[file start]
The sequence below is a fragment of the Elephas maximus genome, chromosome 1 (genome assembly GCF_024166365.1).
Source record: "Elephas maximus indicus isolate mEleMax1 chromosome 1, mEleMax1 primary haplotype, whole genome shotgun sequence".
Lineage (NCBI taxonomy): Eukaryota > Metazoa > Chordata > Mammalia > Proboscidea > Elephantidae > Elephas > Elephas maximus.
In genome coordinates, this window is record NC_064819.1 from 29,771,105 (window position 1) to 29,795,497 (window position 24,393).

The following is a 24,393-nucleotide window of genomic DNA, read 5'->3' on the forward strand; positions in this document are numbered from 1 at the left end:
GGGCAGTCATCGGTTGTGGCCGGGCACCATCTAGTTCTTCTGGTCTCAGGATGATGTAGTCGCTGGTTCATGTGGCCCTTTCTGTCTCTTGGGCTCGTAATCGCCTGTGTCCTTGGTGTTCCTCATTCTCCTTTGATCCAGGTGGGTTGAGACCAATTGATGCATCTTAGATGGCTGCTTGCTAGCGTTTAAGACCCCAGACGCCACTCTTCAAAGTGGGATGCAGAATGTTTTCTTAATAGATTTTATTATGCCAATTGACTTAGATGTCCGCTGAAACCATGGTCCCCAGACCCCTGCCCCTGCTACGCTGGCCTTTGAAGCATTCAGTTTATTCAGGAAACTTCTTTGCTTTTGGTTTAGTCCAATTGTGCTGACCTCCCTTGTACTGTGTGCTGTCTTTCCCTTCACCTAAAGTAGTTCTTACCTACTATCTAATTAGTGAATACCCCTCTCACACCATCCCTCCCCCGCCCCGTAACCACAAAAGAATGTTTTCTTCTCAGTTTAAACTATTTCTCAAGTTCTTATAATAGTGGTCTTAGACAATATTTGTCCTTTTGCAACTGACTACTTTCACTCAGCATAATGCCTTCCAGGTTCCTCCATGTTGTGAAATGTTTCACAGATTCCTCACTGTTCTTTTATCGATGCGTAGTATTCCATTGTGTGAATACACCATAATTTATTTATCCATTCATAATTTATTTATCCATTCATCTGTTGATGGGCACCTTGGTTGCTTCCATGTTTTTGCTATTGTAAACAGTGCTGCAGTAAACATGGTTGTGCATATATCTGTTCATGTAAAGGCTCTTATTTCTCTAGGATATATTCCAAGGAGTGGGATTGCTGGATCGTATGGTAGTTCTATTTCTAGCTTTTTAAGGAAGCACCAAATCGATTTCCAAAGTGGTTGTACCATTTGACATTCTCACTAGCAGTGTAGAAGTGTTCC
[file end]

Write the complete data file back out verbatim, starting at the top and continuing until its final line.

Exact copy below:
The sequence below is a fragment of the Elephas maximus genome, chromosome 1 (genome assembly GCF_024166365.1).
Source record: "Elephas maximus indicus isolate mEleMax1 chromosome 1, mEleMax1 primary haplotype, whole genome shotgun sequence".
Lineage (NCBI taxonomy): Eukaryota > Metazoa > Chordata > Mammalia > Proboscidea > Elephantidae > Elephas > Elephas maximus.
In genome coordinates, this window is record NC_064819.1 from 29,771,105 (window position 1) to 29,795,497 (window position 24,393).

The following is a 24,393-nucleotide window of genomic DNA, read 5'->3' on the forward strand; positions in this document are numbered from 1 at the left end:
GGGCAGTCATCGGTTGTGGCCGGGCACCATCTAGTTCTTCTGGTCTCAGGATGATGTAGTCGCTGGTTCATGTGGCCCTTTCTGTCTCTTGGGCTCGTAATCGCCTGTGTCCTTGGTGTTCCTCATTCTCCTTTGATCCAGGTGGGTTGAGACCAATTGATGCATCTTAGATGGCTGCTTGCTAGCGTTTAAGACCCCAGACGCCACTCTTCAAAGTGGGATGCAGAATGTTTTCTTAATAGATTTTATTATGCCAATTGACTTAGATGTCCGCTGAAACCATGGTCCCCAGACCCCTGCCCCTGCTACGCTGGCCTTTGAAGCATTCAGTTTATTCAGGAAACTTCTTTGCTTTTGGTTTAGTCCAATTGTGCTGACCTCCCTTGTACTGTGTGCTGTCTTTCCCTTCACCTAAAGTAGTTCTTACCTACTATCTAATTAGTGAATACCCCTCTCACACCATCCCTCCCCCGCCCCGTAACCACAAAAGAATGTTTTCTTCTCAGTTTAAACTATTTCTCAAGTTCTTATAATAGTGGTCTTAGACAATATTTGTCCTTTTGCAACTGACTACTTTCACTCAGCATAATGCCTTCCAGGTTCCTCCATGTTGTGAAATGTTTCACAGATTCCTCACTGTTCTTTTATCGATGCGTAGTATTCCATTGTGTGAATACACCATAATTTATTTATCCATTCATAATTTATTTATCCATTCATCTGTTGATGGGCACCTTGGTTGCTTCCATGTTTTTGCTATTGTAAACAGTGCTGCAGTAAACATGGTTGTGCATATATCTGTTCATGTAAAGGCTCTTATTTCTCTAGGATATATTCCAAGGAGTGGGATTGCTGGATCGTATGGTAGTTCTATTTCTAGCTTTTTAAGGAAGCACCAAATCGATTTCCAAAGTGGTTGTACCATTTGACATTCTCACTAGCAGTGTAGAAGTGTTCC